To generate hydropower for the town of Port Angeles, Washington, a private energy company built two dams, the Elwha Dam in 1913 and the much larger (205 ft. tall) Glines Canyon Dam in 1927. Neither included a fish passage in its design. The dams blocked ninety percent of the Elwha watershed and reduced salmon populations to about one-tenth of the numbers recorded on the river in 1910.
In 1986, the Lower Elwha Klallum tribe, an indigenous community with legal rights to the river’s fisheries, filed a legal motion to block both dams’ relicensing. Eventually joined by local environmental advocacy groups and supported by the National Park Service, the National Wildlife Service, and other federal agencies, the Lower Elwha Klallum’s effort led to the Elwha River Ecosystem and Fisheries Restoration Act of 1992, the largest dam removal effort, to date, in American history. Negotiations took nearly an additional two decades, but the dam removal officially began in 2011.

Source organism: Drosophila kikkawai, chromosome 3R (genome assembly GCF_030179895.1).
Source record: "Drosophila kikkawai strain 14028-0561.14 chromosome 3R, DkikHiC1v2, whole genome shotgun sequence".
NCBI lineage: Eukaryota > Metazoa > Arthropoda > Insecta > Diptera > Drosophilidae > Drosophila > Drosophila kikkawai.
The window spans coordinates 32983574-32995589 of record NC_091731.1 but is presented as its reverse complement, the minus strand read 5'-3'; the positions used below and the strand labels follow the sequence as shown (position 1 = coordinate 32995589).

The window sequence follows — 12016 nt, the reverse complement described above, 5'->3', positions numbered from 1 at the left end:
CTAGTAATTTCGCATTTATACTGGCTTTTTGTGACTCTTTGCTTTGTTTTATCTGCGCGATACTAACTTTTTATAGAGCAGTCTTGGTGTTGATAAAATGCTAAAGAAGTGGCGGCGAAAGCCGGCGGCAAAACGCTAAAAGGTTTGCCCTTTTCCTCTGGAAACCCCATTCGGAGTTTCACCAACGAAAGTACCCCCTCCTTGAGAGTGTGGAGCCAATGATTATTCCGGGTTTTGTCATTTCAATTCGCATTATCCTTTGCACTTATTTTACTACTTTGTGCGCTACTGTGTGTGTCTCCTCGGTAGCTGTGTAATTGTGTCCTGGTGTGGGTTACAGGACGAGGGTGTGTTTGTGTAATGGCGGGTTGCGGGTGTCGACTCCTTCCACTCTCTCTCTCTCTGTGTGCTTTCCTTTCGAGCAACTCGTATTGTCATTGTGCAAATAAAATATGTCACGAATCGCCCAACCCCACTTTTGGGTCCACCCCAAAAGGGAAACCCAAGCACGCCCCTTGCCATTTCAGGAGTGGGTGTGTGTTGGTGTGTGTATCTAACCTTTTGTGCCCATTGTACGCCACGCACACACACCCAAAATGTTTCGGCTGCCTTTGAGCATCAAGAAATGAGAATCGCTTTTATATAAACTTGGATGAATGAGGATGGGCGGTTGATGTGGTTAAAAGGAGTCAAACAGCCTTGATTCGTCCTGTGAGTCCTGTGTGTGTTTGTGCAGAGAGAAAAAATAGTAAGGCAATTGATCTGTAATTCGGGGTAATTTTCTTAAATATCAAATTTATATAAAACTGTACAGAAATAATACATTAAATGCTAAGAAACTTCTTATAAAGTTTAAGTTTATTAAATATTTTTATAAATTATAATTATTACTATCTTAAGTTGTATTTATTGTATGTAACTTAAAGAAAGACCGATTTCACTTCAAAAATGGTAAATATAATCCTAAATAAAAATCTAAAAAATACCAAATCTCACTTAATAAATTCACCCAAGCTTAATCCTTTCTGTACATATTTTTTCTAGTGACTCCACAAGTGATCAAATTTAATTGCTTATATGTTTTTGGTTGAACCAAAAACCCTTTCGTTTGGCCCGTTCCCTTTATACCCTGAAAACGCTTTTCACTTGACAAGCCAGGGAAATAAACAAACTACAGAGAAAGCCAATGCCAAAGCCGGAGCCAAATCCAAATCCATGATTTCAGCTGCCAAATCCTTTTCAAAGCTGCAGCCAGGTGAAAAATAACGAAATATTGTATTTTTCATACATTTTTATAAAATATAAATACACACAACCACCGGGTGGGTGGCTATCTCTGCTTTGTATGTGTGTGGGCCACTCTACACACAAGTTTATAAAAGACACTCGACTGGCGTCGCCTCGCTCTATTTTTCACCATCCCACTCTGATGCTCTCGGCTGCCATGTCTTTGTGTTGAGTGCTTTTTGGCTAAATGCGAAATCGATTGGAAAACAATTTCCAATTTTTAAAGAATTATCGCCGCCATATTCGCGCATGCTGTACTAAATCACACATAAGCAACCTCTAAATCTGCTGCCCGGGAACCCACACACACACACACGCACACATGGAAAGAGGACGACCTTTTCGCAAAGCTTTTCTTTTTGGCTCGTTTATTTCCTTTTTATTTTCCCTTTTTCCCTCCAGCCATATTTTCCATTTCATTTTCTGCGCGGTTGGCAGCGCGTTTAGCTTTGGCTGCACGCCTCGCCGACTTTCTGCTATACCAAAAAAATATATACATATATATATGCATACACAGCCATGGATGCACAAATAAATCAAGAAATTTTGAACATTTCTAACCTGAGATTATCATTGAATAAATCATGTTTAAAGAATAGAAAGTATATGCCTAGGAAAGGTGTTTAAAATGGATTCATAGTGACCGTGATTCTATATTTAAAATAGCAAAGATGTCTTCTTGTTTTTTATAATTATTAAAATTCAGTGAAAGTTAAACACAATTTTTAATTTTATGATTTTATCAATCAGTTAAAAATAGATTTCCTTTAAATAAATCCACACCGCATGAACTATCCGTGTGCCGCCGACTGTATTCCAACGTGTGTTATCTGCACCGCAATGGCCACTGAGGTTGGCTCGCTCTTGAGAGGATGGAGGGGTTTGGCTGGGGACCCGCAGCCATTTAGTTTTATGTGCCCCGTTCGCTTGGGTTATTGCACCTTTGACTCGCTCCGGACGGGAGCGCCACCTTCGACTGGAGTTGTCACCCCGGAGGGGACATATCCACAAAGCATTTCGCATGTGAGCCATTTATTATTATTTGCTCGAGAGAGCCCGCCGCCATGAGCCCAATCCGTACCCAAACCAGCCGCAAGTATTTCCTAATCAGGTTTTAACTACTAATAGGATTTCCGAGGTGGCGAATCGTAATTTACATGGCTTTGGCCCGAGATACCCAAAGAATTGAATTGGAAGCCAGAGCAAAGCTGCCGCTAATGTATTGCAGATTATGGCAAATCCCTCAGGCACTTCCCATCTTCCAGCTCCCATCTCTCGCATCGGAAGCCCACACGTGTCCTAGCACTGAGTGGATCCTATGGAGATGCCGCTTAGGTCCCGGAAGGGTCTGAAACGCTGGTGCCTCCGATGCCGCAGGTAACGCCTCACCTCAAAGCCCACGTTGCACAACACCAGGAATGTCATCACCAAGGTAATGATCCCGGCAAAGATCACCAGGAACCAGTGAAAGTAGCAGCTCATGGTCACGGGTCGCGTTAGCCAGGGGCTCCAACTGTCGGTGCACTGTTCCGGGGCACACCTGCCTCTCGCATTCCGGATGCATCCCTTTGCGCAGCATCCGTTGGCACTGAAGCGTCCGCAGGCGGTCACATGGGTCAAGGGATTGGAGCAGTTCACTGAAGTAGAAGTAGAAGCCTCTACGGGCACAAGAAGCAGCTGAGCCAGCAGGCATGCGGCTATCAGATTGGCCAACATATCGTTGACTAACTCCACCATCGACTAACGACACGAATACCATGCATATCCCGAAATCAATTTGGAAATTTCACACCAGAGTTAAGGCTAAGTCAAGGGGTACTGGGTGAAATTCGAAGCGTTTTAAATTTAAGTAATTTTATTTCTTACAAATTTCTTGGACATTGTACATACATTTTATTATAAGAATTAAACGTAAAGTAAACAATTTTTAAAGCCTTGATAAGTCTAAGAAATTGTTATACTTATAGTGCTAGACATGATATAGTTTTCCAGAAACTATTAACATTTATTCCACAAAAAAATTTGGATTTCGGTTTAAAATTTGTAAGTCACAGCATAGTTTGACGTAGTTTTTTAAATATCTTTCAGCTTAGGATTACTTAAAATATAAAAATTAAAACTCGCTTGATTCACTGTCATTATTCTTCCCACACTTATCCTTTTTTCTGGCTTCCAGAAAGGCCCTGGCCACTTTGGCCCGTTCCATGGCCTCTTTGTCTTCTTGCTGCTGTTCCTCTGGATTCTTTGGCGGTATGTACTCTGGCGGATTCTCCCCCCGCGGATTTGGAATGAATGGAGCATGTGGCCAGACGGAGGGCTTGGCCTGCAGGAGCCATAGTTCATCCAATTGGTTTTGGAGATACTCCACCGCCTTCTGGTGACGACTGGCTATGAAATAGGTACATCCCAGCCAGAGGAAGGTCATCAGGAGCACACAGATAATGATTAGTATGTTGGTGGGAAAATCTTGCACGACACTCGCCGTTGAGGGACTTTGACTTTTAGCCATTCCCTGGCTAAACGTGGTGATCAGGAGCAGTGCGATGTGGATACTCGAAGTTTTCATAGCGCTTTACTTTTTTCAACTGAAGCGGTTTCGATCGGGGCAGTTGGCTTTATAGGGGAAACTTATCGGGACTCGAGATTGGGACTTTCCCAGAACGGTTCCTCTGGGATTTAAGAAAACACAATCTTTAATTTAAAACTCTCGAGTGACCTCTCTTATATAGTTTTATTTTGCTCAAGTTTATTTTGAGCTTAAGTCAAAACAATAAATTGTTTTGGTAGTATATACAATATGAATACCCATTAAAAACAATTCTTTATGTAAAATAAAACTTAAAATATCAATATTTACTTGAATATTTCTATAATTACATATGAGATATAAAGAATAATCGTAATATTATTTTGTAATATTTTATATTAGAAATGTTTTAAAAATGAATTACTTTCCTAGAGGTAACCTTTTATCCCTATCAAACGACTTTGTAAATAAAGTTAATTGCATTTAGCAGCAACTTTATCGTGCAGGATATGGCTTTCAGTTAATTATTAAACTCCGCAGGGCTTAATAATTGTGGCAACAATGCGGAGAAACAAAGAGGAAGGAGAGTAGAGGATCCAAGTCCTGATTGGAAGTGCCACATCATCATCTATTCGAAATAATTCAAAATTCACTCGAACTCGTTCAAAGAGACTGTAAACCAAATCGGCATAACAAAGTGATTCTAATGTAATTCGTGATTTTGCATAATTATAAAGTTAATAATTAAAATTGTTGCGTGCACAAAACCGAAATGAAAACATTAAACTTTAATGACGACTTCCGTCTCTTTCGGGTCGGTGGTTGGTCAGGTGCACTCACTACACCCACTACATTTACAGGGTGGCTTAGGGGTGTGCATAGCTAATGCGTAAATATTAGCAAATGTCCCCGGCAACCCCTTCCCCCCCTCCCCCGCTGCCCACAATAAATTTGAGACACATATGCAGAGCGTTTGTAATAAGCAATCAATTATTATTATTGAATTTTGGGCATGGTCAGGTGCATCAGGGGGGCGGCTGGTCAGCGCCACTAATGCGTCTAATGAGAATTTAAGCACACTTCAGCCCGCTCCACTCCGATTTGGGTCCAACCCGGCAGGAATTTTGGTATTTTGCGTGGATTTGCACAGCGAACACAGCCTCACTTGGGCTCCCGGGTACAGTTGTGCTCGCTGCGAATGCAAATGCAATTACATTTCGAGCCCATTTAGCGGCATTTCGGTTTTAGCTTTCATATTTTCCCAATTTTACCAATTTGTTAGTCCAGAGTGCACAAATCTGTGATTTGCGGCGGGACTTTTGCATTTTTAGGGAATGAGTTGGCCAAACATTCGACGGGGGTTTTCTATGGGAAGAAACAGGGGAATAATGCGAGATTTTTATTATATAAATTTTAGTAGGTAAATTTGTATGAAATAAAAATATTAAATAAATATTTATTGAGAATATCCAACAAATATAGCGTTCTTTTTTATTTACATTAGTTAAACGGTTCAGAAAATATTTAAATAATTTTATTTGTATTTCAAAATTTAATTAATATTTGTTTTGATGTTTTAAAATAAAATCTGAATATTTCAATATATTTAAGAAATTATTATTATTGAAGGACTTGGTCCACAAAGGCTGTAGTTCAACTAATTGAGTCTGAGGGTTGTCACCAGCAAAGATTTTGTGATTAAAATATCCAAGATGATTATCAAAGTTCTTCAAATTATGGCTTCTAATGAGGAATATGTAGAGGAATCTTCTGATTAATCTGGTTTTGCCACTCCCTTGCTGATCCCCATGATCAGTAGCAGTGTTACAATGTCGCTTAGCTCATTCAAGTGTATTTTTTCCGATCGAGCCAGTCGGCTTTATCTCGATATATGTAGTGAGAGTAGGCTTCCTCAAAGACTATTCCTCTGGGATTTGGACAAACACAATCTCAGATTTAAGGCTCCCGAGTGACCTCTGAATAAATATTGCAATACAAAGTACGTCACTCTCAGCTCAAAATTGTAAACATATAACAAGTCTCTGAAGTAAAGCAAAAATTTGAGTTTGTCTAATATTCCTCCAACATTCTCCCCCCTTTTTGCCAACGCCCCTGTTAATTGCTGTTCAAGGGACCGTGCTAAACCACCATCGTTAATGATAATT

Lower Elwha Klallum leaders made their legal case in the Senate hearings that led to the 1992 Removal Act, and part of that testimony included a statement made by a tribal elder named Beatrice Charles who remembered the pre-dam river of her early childhood. Beatrice’s statement is attached here.
As you read Beatrice Charles’s statement, consider these questions: How does Beatrice use memory to critique the dams and make an argument for their removal? What does river “restoration” mean to her?
Before the Senate Committee on Energy and Natural Resources, 102nd Cong., 1992, (statement of Beatrice Charles, Tribal Elder, Lower Elwha Klallam Tribe).
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